Parkinson's disease symptoms are differentially affected by massage therapy vs. progressive muscle relaxation: A pilot study
Sixteen adults diagnosed with idiopathic Parkinson's disease (M age = 58) received 30-min massage therapy or progressive muscle relaxation exercise sessions twice a week for 5 weeks (10 sessions total). Physicians rated participants in the massage therapy group as improved in daily living activities by the end of the study. The massaged group also rated themselves as improved in daily functioning, and having more effective and less disturbed sleep. Urine samples revealed that at the end of the 10 sessions, the massage therapy group had lower norepinephrine and epinephrine (stress hormone) levels, suggesting they were less stressed. The progressive muscle relaxation group had higher dopamine levels, which is interesting in that Parkinson's is associated with a decrease in dopamine. The relaxation group also showed higher epinephrine levels, suggesting that although the relaxation exercises might have been beneficial, some Parkinson's participants might have found the relaxation technique stressful. © 2002 Elsevier Science Ltd. All rights reserved.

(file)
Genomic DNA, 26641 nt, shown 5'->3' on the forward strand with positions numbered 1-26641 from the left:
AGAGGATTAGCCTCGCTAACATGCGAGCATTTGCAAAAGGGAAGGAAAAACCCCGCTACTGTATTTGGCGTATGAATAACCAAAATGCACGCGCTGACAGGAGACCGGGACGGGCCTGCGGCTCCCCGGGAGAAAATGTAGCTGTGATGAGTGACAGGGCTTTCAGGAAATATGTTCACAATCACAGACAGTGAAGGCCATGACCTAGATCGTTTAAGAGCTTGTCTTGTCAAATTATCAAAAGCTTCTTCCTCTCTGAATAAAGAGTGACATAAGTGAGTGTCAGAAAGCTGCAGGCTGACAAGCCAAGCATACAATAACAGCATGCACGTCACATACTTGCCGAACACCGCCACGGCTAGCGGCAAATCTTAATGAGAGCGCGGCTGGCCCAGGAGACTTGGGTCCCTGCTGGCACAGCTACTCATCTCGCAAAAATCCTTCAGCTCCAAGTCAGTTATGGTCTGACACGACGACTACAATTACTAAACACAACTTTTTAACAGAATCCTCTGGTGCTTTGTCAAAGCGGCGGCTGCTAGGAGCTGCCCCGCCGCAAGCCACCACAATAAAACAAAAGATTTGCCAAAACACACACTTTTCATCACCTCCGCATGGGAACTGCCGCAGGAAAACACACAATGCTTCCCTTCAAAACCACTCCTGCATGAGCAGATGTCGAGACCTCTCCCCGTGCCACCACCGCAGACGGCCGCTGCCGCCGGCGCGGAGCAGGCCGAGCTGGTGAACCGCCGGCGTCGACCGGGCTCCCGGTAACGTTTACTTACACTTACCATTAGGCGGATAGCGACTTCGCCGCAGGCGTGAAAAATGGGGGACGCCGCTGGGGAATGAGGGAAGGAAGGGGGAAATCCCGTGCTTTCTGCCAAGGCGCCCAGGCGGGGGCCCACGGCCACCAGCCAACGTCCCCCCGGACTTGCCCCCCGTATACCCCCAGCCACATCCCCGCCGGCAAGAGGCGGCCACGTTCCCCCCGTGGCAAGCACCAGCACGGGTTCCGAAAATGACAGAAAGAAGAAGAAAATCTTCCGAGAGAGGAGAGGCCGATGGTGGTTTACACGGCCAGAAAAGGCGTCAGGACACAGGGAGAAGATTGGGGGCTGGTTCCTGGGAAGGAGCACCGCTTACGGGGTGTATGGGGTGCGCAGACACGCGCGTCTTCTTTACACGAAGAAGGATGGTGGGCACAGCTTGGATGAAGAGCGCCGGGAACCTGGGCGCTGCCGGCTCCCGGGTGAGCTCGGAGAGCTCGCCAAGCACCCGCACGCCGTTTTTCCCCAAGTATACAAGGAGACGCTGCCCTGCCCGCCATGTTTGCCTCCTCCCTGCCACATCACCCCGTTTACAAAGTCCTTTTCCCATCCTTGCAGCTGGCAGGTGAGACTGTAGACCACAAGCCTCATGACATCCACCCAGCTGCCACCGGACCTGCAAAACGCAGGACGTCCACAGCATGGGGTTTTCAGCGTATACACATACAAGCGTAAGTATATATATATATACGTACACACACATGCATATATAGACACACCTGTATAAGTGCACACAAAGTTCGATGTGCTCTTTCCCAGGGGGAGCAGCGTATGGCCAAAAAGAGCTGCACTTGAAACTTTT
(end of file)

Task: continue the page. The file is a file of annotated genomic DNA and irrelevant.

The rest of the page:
Hernandez-Reif, M; Field, T; Largie, S; Cullen, C; Beutler, J; Sanders, C; Weiner, W; Rodriguez-Bateman, D; Zelaya, L; Schanber, S; Kuhn, C
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